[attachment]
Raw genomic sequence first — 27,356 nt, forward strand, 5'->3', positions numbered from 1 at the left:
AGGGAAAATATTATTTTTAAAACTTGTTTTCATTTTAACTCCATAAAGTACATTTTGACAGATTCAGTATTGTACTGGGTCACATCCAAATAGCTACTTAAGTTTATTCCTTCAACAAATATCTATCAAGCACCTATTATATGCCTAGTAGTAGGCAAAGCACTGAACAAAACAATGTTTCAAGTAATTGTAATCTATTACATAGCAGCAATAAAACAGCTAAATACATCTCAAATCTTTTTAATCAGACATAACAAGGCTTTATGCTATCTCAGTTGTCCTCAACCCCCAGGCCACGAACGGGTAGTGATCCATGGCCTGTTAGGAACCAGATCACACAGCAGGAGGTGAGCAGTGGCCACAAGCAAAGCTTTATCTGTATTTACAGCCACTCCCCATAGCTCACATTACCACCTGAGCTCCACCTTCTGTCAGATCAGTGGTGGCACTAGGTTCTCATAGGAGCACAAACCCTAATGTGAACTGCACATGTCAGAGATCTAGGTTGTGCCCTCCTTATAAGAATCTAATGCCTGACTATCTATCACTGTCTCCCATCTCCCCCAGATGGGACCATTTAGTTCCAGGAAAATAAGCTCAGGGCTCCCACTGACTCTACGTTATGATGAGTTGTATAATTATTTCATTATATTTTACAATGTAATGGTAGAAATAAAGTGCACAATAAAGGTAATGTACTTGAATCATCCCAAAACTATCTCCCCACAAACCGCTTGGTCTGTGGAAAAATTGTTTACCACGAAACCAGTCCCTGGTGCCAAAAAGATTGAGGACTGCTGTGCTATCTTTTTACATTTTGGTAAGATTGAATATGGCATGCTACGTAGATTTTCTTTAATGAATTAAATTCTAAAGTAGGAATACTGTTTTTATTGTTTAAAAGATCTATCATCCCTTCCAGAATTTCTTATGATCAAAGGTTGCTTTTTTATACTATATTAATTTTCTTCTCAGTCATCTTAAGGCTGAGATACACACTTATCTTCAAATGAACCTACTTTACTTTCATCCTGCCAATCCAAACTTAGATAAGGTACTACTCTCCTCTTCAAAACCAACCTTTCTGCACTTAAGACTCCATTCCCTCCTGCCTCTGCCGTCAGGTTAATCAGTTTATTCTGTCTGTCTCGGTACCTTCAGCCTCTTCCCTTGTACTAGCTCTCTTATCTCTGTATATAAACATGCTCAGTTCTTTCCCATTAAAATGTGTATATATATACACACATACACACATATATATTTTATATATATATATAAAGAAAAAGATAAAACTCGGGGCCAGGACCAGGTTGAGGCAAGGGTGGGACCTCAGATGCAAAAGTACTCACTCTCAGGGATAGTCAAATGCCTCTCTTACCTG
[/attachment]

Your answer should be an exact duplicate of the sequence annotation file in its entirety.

Raw genomic sequence first — 27,356 nt, forward strand, 5'->3', positions numbered from 1 at the left:
AGGGAAAATATTATTTTTAAAACTTGTTTTCATTTTAACTCCATAAAGTACATTTTGACAGATTCAGTATTGTACTGGGTCACATCCAAATAGCTACTTAAGTTTATTCCTTCAACAAATATCTATCAAGCACCTATTATATGCCTAGTAGTAGGCAAAGCACTGAACAAAACAATGTTTCAAGTAATTGTAATCTATTACATAGCAGCAATAAAACAGCTAAATACATCTCAAATCTTTTTAATCAGACATAACAAGGCTTTATGCTATCTCAGTTGTCCTCAACCCCCAGGCCACGAACGGGTAGTGATCCATGGCCTGTTAGGAACCAGATCACACAGCAGGAGGTGAGCAGTGGCCACAAGCAAAGCTTTATCTGTATTTACAGCCACTCCCCATAGCTCACATTACCACCTGAGCTCCACCTTCTGTCAGATCAGTGGTGGCACTAGGTTCTCATAGGAGCACAAACCCTAATGTGAACTGCACATGTCAGAGATCTAGGTTGTGCCCTCCTTATAAGAATCTAATGCCTGACTATCTATCACTGTCTCCCATCTCCCCCAGATGGGACCATTTAGTTCCAGGAAAATAAGCTCAGGGCTCCCACTGACTCTACGTTATGATGAGTTGTATAATTATTTCATTATATTTTACAATGTAATGGTAGAAATAAAGTGCACAATAAAGGTAATGTACTTGAATCATCCCAAAACTATCTCCCCACAAACCGCTTGGTCTGTGGAAAAATTGTTTACCACGAAACCAGTCCCTGGTGCCAAAAAGATTGAGGACTGCTGTGCTATCTTTTTACATTTTGGTAAGATTGAATATGGCATGCTACGTAGATTTTCTTTAATGAATTAAATTCTAAAGTAGGAATACTGTTTTTATTGTTTAAAAGATCTATCATCCCTTCCAGAATTTCTTATGATCAAAGGTTGCTTTTTTATACTATATTAATTTTCTTCTCAGTCATCTTAAGGCTGAGATACACACTTATCTTCAAATGAACCTACTTTACTTTCATCCTGCCAATCCAAACTTAGATAAGGTACTACTCTCCTCTTCAAAACCAACCTTTCTGCACTTAAGACTCCATTCCCTCCTGCCTCTGCCGTCAGGTTAATCAGTTTATTCTGTCTGTCTCGGTACCTTCAGCCTCTTCCCTTGTACTAGCTCTCTTATCTCTGTATATAAACATGCTCAGTTCTTTCCCATTAAAATGTGTATATATATACACACATACACACATATATATTTTATATATATATATAAAGAAAAAGATAAAACTCGGGGCCAGGACCAGGTTGAGGCAAGGGTGGGACCTCAGATGCAAAAGTACTCACTCTCAGGGATAGTCAAATGCCTCTCTTACCTG